Turning the city's rooftops into a second ground level, Rotterdam is mitigating tons of CO2, while adapting the city to become a resilient and attractive place to live for Rotterdammers.
WWII bombardment destroyed the center of Rotterdam in 1940, and flat roofs now dominate the reconstructed areas. Today, facing climate hazards and high urban population density, Rotterdam is using its rooftops to address its climate challenges and add value to the city.
In Rotterdam, colored roofs have officially become part of the city's climate adaptation strategy. Challenges with flooding, air quality, and a lack of green space are all addressed via a multifunctional approach to the development of the roofs. And with 14.5 km2 of unused roof space above the city, the possibilities seem almost endless. Four colors represent four functions: blue roofs retain water, green roofs add biodiversity, yellow roofs produce renewable energy, and red roofs add social value. This holistic approach offers valuable cross-sector co-benefits. The city aims to create 10,000 m2 of yellow roofs, generating 1.25 MW of renewable energy, and construct another 80,000 m2 of blue roofs, which can retain 2,000 m3 of water.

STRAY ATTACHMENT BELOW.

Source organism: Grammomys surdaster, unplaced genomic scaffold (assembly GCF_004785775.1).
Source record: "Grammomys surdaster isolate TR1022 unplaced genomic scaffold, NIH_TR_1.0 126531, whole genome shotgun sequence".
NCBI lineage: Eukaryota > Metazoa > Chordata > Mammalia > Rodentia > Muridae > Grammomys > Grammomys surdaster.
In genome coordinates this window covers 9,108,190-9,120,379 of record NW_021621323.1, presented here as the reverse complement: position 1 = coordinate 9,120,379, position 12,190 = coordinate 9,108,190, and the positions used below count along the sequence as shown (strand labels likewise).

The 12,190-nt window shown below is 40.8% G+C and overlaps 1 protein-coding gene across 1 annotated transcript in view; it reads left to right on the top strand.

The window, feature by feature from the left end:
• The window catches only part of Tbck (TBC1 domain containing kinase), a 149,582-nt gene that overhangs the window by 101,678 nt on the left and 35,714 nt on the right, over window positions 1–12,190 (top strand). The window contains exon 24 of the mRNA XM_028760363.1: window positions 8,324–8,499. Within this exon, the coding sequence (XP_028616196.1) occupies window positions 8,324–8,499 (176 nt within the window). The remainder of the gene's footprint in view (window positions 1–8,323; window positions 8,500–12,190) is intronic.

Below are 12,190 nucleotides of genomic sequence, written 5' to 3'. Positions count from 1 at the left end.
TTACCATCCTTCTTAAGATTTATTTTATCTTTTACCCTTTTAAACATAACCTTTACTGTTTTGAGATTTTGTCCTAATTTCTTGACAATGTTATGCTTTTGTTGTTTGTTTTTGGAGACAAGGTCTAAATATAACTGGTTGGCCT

Economic Benefits – Green roofs already reduce water treatment costs by $75,000 annually.
Health Benefits – The Erasmus Medical Centre in Rotterdam has installed 5,000 m2 of green roofs and turned 3,000 m2 into gardens, improving the environment for patients.
Presented by C40 Cities Climate Leadership Group (C40), Sustainia and Realdania – Cities100 2017 showcases leading solutions to urban climate challenges in five sectors: Energy, Waste, Adaptation, Mitigation and Transportation.
Available online and in print, Cities100 provides stakeholders an accessible format to explore achievable solutions for climate action in cities, and will be a useful tool for relevant groups ranging from impact investors and development organizations, to mayors and city governments. You can access the full Cities100 2017 publication online here.